Earlier this year, we released a report evaluating how actual public cloud spend changed in response to the COVID-19 pandemic and the multitude of other socioeconomic pressures of 2020.
From the data, we uncovered trends in public cloud spend between the different types of cloud services (compute, containers, databases, storage, etc.), and also across different revenue segments (enterprises, mid-market, small businesses), global regions (North America, Asia Pacific, Europe and Middle East), and vertical industries.
You can download the complete report to see all the insights we uncovered, but in this article, we’ll be focusing on how the public sector changed the way they used the cloud and the implications of this in 2021 and beyond.
How did cloud spend fluctuate in the public sector?
Cloud spending among public sector organizations grew quickly in the early months of the pandemic, with a 3.1% increase in March followed by a 10.8% increase in April. After slowed growth in the summer months, the public sector saw investment levels spike 16.9% in August and 19.6% in September. Compared to January, total cloud spend in the public sector was 53.5% higher in September.
This monthly volatility largely aligns with the same months during which schools were forced to shift to remote learning. For example, one CloudHealth customer that supports a digital learning platform reported launching new integrations with videoconferencing tools in a matter of days. Naturally, this required rapid scaling of public cloud infrastructure.
Educational institutions with systems embedded in the cloud were equipped to navigate this shift more easily. In a customer spotlight published by Microsoft, the CIO and Vice Chancellor for Technology for the University of Massachusetts Boston campus explained that their teams had integrated Microsoft Windows Virtual Desktop in 2019 as a less capital- and resource-intensive alternative to on-premises systems. Faced with the realities of COVID-19 in March 2020, the university accelerated this plan rapidly to support the transition to fully remote operations.1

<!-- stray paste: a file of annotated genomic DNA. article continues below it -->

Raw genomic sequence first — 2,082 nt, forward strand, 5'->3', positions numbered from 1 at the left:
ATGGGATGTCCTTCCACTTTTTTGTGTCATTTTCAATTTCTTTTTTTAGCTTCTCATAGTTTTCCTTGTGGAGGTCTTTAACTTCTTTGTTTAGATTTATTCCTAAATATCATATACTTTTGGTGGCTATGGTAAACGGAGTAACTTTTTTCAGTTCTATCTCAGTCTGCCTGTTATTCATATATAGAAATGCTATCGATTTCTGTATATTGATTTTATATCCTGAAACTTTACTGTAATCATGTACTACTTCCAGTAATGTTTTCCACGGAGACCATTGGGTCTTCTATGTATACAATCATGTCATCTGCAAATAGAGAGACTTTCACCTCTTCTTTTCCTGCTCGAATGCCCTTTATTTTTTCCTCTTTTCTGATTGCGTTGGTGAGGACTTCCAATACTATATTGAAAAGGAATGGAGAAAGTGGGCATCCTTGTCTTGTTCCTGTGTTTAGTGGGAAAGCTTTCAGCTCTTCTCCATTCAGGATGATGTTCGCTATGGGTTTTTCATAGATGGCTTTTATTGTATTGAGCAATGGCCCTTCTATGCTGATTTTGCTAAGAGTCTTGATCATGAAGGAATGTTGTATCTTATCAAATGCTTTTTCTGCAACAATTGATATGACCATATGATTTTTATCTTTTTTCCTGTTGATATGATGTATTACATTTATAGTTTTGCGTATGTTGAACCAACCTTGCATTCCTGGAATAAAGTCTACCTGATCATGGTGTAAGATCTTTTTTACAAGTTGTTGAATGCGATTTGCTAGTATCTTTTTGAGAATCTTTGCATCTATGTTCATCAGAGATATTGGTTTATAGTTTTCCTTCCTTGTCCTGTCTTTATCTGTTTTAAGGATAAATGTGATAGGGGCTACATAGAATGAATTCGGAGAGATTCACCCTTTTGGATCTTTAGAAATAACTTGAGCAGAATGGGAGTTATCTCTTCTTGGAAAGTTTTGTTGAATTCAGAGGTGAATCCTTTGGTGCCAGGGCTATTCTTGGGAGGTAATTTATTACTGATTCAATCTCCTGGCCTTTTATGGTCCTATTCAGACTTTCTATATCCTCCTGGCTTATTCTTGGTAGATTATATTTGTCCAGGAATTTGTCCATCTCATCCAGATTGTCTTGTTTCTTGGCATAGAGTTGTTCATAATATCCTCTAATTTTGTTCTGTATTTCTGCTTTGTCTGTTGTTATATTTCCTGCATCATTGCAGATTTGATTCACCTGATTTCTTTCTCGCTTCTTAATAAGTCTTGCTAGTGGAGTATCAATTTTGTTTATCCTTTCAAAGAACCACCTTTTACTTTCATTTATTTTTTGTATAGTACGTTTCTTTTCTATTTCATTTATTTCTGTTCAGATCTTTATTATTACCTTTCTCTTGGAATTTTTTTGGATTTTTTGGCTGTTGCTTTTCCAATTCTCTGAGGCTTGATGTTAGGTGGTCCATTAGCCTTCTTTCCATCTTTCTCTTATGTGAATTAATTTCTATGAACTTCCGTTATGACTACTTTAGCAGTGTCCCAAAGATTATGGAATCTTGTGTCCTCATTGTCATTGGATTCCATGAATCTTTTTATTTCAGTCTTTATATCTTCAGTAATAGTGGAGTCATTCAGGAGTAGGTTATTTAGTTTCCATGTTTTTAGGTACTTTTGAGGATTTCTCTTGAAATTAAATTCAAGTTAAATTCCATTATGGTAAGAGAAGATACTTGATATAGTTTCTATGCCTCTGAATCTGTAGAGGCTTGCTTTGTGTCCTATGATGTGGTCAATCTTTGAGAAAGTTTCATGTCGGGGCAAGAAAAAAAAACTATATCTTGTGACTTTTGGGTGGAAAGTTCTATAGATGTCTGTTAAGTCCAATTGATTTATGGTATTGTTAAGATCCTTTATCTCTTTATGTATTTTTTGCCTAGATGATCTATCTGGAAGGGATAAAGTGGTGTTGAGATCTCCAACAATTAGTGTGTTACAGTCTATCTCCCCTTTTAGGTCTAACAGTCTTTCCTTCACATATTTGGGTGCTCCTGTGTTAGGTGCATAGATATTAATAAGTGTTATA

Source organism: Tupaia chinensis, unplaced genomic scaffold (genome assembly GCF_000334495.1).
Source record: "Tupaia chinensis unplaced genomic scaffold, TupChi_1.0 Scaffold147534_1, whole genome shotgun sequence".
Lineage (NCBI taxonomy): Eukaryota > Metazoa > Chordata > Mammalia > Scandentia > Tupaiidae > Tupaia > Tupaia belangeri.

Accelerated timelines for digital transformation projects reflected a trend across the education sector. In the 2021 Gartner CIO Survey, 73% of respondents in the higher education sector reported an increase in the “rate of new product/new service introduction” as a result of the COVID-19 pandemic.2
Beyond education, the shift to remote operations further fueled investment for cloud services in the public sector. State and local government agencies were tasked with deploying new virtual processes for standard day-to-day tasks, such as administering benefits, conducting remote courtroom proceedings, issuing identification and other documentation, and supporting public healthcare—all of which were further complicated by pandemic-related restrictions and an influx of benefits requests amid the economic crisis.
While government programs and other efforts have supported digital transformation for the public sector in recent years, the COVID-19 pandemic introduced new pressures that accelerated this transition.
How did the public sector allocate cloud budget?
Compute spend jumped 14% in February and would continue to grow slightly in March and April. After a consistent drop from May through August, compute spend would spike 17.2% as remote learning resumed in September.
The public sector also increased investment in containers by 70.9% from April to May, as the long-term nature of stay-at-home orders began to set in. After month-to-month fluctuation throughout the summer, container spend was 38.1% higher in September than in February.